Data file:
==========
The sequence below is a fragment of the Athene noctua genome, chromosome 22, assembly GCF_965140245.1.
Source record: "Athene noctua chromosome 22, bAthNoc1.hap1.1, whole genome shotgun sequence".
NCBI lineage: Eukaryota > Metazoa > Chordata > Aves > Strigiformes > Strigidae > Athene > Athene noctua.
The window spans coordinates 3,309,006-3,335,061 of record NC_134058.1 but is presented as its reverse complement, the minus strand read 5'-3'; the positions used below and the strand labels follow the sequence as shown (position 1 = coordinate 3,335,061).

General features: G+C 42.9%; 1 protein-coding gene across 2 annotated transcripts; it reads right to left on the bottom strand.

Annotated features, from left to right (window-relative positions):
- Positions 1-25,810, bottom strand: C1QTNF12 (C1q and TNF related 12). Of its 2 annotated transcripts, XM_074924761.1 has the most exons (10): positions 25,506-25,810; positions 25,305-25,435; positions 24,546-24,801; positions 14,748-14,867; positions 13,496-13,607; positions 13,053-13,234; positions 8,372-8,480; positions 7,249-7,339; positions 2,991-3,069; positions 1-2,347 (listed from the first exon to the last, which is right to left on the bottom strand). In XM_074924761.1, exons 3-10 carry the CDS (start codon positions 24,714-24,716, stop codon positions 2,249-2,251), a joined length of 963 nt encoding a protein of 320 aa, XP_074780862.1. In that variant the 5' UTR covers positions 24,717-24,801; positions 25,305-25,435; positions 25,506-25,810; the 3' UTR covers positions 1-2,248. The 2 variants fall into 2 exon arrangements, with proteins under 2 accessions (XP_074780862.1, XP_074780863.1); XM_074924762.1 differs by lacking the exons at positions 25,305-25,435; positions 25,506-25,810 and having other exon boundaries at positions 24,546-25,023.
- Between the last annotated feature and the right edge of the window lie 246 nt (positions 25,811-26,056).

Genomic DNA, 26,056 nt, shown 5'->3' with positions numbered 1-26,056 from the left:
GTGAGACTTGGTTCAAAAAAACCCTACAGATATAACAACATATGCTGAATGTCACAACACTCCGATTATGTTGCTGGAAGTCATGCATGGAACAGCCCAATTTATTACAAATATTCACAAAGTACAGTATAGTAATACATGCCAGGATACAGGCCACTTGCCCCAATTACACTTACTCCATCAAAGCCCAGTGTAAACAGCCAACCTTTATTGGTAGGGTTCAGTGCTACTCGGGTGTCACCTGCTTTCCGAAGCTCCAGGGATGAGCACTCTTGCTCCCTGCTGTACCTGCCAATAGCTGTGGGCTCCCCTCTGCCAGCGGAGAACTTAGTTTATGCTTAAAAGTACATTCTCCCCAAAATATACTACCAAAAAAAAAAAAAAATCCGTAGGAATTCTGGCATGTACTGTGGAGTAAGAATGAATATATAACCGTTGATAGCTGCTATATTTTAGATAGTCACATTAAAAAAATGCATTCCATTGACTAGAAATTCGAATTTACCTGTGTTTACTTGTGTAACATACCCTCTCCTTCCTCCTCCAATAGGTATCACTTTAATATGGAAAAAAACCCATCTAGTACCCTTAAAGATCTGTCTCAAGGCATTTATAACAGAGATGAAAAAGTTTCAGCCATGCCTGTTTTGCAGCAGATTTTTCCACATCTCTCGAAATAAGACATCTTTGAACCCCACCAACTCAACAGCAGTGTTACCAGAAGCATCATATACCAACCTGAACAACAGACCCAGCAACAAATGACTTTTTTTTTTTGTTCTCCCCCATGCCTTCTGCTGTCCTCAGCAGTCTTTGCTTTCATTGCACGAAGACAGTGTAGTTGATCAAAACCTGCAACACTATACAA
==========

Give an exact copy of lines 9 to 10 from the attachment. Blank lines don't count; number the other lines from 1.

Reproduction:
Genomic DNA, 26,056 nt, shown 5'->3' with positions numbered 1-26,056 from the left:
GTGAGACTTGGTTCAAAAAAACCCTACAGATATAACAACATATGCTGAATGTCACAACACTCCGATTATGTTGCTGGAAGTCATGCATGGAACAGCCCAATTTATTACAAATATTCACAAAGTACAGTATAGTAATACATGCCAGGATACAGGCCACTTGCCCCAATTACACTTACTCCATCAAAGCCCAGTGTAAACAGCCAACCTTTATTGGTAGGGTTCAGTGCTACTCGGGTGTCACCTGCTTTCCGAAGCTCCAGGGATGAGCACTCTTGCTCCCTGCTGTACCTGCCAATAGCTGTGGGCTCCCCTCTGCCAGCGGAGAACTTAGTTTATGCTTAAAAGTACATTCTCCCCAAAATATACTACCAAAAAAAAAAAAAAATCCGTAGGAATTCTGGCATGTACTGTGGAGTAAGAATGAATATATAACCGTTGATAGCTGCTATATTTTAGATAGTCACATTAAAAAAATGCATTCCATTGACTAGAAATTCGAATTTACCTGTGTTTACTTGTGTAACATACCCTCTCCTTCCTCCTCCAATAGGTATCACTTTAATATGGAAAAAAACCCATCTAGTACCCTTAAAGATCTGTCTCAAGGCATTTATAACAGAGATGAAAAAGTTTCAGCCATGCCTGTTTTGCAGCAGATTTTTCCACATCTCTCGAAATAAGACATCTTTGAACCCCACCAACTCAACAGCAGTGTTACCAGAAGCATCATATACCAACCTGAACAACAGACCCAGCAACAAATGACTTTTTTTTTTTGTTCTCCCCCATGCCTTCTGCTGTCCTCAGCAGTCTTTGCTTTCATTGCACGAAGACAGTGTAGTTGATCAAAACCTGCAACACTATACAA